Outside and in-house counsel are investing in initiatives that provide attorneys with experience teaching at a law school and that mentor undergraduates who may attend law school.
The University of Houston Law Center, with support from Houston-based Andrews Kurth, has launched the Andrews Kurth Energy Law Scholars program to encourage scholarship in energy and environmental law. Over the next three years, five lawyers with energy and environmental experience will teach a class at the law school and “devote time to research, writing and other scholarly pursuits,” the law center announced recently in a press release.
“What we are trying to do is provide a way for people who are interested in getting into law teaching to have the opportunity to be able to research and write with the assistance of faculty members who specialize in their area, to get some experience teaching, and then go on the market,” says Richard Alderman, associate dean at the law school.
Three of the lawyers came to the law school this fall, and two others will arrive next fall. According to the UH Law Center press release, the scholars on board this fall are Julian Cardenas Garcia, a Venezuelan attorney and former doctoral research fellow at the French Center of International Trade and Investment Law; Susan D. Maples, a graduate of Columbia Law School who is a former natural resources adviser to the president of Liberia; and Susan Sakmar, an author and former adjunct professor at the University of San Francisco Law School.
In 2013, Justin Dargin, a doctoral candidate at the University of Oxford and a research fellow at the Belfer Center for Science and International Affairs at Harvard University, and Monika Ehrman will come to the UH law school for the program, according to the press release. Ehrman is general counsel at Ceres Resource Partners in Dallas.
Alderman says each lawyer will spend two years at the law center. He says the scholars will devote their first semester at the law school to research, and then each will teach a class for three semesters.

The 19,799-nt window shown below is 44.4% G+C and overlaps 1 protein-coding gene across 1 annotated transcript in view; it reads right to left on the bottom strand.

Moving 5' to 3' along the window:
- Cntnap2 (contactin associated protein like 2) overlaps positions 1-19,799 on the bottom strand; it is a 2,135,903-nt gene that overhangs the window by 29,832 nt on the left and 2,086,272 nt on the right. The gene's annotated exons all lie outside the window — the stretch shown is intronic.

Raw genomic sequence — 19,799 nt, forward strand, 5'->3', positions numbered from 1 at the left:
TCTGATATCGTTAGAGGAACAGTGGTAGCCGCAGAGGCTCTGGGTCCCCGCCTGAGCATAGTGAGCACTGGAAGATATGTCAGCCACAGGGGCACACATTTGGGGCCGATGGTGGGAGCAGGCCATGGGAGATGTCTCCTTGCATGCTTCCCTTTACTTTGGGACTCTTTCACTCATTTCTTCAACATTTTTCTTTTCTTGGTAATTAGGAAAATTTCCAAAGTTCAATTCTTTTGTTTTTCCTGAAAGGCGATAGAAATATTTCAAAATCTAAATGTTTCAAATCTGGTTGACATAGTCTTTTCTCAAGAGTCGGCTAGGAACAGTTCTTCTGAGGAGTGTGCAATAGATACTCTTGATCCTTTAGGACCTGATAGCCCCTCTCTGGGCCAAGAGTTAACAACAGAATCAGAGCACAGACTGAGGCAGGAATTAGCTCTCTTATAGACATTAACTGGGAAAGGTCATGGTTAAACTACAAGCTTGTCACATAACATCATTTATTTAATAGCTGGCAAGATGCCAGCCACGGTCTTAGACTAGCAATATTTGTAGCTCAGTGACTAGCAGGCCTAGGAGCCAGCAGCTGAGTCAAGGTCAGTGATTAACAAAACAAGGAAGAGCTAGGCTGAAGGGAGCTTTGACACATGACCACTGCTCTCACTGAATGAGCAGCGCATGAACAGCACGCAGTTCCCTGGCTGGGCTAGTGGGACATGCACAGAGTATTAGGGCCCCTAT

Andrews Kurth managing partner Bob Jewell did not return a telephone call seeking comment, but he writes in a press release that “Houston is synonymous with energy” and the firm is proud to partner with the law school on the program.
AT&T has partnered with the University of Texas at Arlington’s pre-law program to provide opportunities for undergraduates to meet and work with the company’s in-house lawyers. During the 2012-2013 academic year, 24 AT&T staff attorneys will serve as mentors for UT-Arlington’s new Pre-Law and Legal Studies Center.
AT&T general counsel and senior executive vice president Wayne Watts says his Dallas-based company plans to provide buses to bring UT-Arlington students to Dallas for a tour of its corporate headquarters this fall and spring. He says the program will be a success “if we can help get some of these students into law school.”
Watts notes that the UT-Arlington campus has a diverse student population and AT&T’s participation will contribute to developing “a diversity pipeline” to ensure students with varied backgrounds enter law school.
After visiting with the people who planned the Pre-Law and Legal Studies Center, Watts says, “I could see me sitting in that room, as the first one in my family to go to college, and then the first one to go to law school, and I thought we can make this a little bit easier.”
Watts, a UT-Arlington graduate, says the company’s participation is not that costly in terms of money.
“It’s more about the time and effort,” he says.